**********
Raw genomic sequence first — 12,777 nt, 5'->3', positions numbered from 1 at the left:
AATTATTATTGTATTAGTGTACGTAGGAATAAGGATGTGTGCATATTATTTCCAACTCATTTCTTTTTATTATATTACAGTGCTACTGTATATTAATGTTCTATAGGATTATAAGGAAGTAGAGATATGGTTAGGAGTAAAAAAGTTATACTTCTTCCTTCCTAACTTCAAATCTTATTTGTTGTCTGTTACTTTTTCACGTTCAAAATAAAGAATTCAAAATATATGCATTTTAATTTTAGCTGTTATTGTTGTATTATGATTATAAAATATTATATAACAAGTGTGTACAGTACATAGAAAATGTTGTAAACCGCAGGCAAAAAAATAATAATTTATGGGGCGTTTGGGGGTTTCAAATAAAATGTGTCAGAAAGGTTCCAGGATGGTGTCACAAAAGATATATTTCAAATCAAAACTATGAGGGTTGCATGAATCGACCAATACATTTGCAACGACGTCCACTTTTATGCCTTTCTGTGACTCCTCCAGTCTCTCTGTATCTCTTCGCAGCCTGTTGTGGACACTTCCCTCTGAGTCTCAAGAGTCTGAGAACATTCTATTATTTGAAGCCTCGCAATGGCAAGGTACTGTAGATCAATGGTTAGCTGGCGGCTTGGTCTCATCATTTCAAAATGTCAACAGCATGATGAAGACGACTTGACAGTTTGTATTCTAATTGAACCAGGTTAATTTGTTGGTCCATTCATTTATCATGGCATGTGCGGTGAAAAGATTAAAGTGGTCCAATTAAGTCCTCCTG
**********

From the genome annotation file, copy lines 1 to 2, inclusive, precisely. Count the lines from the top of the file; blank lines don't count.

Raw genomic sequence first — 12,777 nt, 5'->3', positions numbered from 1 at the left:
AATTATTATTGTATTAGTGTACGTAGGAATAAGGATGTGTGCATATTATTTCCAACTCATTTCTTTTTATTATATTACAGTGCTACTGTATATTAATGTTCTATAGGATTATAAGGAAGTAGAGATATGGTTAGGAGTAAAAAAGTTATACTTCTTCCTTCCTAACTTCAAATCTTATTTGTTGTCTGTTACTTTTTCACGTTCAAAATAAAGAATTCAAAATATATGCATTTTAATTTTAGCTGTTATTGTTGTATTATGATTATAAAATATTATATAACAAGTGTGTACAGTACATAGAAAATGTTGTAAACCGCAGGCAAAAAAATAATAATTTATGGGGCGTTTGGGGGTTTCAAATAAAATGTGTCAGAAAGGTTCCAGGATGGTGTCACAAAAGATATATTTCAAATCAAAACTATGAGGGTTGCATGAATCGACCAATACATTTGCAACGACGTCCACTTTTATGCCTTTCTGTGACTCCTCCAGTCTCTCTGTATCTCTTCGCAGCCTGTTGTGGACACTTCCCTCTGAGTCTCAAGAGTCTGAGAACATTCTATTATTTGAAGCCTCGCAATGGCAAGGTACTGTAGATCAATGGTTAGCTGGCGGCTTGGTCTCATCATTTCAAAATGTCAACAGCATGATGAAGACGACTTGACAGTTTGTATTCTAATTGAACCAGGTTAATTTGTTGGTCCATTCATTTATCATGGCATGTGCGGTGAAAAGATTAAAGTGGTCCAATTAAGTCCTCCTG